Xin Chào from Việt Nam,
When certain elements of a society clamour for the removal of certain statues, it’s all about the actions and ideologies of the individual. And how those actions might appear to be anachronistic or hurtful in a modern context. Leopold II in Belgium is spattered with bloody red paint. Robert E. Lee is brought down in a park in America. Even James Cook is seen as problematic in New South Wales.
Perhaps the answer is to avoid human statues altogether. Or to have national heroes such as Kemal Ataturk depicted in groups. What about commemorating unsung heroes, as they tend to do here in Việt Nam? These are the people whose “contributions were sometimes very silent”, says one interpretation sign at the Southern Việtnamese Women’s Museum in Hồ Chí Minh City, which matches the National Women’s Museum in Ha Noi.
The massive statue of Nguyễn Thị Thu in Tam Kỳ is a magnificent monument to a woman with an uncommon story. No-one will ever want to tear it down.
Nguyễn Thị Thu is one of 19000 Vietnamese women who have been honoured – sometimes posthumously – as Heroic Mothers. In her case, she lost 11 sons and grandchildren in the war. Although her nine sons never came home, and whose remains have never been located, Nguyễn Thị Thu survived them all and died at the age of 106. This is what is described in the Southern Women’s Museum as “losses suffered . . . the most incurable wounds in hearts”.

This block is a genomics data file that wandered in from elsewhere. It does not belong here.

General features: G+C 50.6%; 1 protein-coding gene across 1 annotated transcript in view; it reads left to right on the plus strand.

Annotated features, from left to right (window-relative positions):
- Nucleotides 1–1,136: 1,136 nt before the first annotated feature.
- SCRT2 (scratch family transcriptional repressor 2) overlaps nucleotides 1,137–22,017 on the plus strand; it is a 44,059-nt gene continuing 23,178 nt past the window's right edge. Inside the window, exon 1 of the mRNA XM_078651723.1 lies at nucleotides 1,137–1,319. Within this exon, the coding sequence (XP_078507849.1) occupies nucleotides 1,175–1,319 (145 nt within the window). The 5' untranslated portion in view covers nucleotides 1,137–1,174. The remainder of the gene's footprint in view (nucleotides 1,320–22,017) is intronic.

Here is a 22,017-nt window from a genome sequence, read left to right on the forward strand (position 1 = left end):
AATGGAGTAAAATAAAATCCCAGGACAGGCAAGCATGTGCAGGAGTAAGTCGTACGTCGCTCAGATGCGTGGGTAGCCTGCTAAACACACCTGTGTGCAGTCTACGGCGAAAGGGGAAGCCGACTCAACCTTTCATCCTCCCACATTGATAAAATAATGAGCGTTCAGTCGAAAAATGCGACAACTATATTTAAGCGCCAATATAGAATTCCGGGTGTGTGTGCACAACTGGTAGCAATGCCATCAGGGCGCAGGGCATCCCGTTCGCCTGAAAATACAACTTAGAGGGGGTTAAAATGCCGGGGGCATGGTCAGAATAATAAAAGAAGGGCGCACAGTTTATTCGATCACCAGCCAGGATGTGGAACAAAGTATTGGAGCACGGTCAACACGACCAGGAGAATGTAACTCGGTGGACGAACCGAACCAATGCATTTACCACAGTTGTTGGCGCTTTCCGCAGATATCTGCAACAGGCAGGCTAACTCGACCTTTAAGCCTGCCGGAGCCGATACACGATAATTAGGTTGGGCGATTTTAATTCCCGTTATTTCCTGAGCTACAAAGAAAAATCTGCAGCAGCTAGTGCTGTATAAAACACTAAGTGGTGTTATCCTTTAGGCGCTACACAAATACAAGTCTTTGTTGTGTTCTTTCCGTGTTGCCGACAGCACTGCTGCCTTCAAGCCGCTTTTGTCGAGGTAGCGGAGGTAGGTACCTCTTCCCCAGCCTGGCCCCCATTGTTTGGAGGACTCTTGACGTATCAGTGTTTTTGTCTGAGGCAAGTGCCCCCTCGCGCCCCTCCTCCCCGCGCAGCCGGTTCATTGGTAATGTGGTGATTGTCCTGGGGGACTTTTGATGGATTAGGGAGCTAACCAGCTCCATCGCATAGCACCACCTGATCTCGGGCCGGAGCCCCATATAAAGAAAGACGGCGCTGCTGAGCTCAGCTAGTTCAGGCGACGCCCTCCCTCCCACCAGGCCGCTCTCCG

the long hair army
There are many other mothers modestly remembered in the same museum. For instance, Trần Thị Viết also lost multiple descendants in the long war. She was enrolled in the militia and helped to dig the Củ Chi tunnels. Many others were directly involved in the “long hair army” but many were busy in civil service as well.
These are women who have endured “many dedications and sacrifices to the cause of liberation and defence” of the nation. Interpretive signs quoting Hồ Chí Minh himself described them as “heroic, undaunted, loyal and responsible”. One of the reasons for Việt Nam’s military success was the active and fearless participation of women in many roles. The saying goes, “when enemies attack the home, women fight”.
Women’s Museum – Ho Chi Minh City
The Southern Việtnamese Women’s Museum, found in a street named after Võ Thị Sáu (herself a national hero), contains stories of bravery and stoicism. And the magnificent monument to Nguyễn Thị Thu, in the township of Tam Kỳ, is fitting commemoration of the sacrifice of a heroic mother who never left central Việt Nam in her long life. The statue is 18.6 metres high and 120 metres wide, made of granite. Designer Đinh Gia Thắng said the flowing mane of the monument represents an enormous stream of the national soul. He wants it to symbolise mothers delivering brave children who become Việt Nam’s mountains and water.
Can you ever imagine a circumstance in which anyone wants to tear it down? In the words of the museum’s curator, “They deserve to be glorified in honours lasting forever, as precious lessons for future generations”.
Hẹn gặp lại from Việt Nam,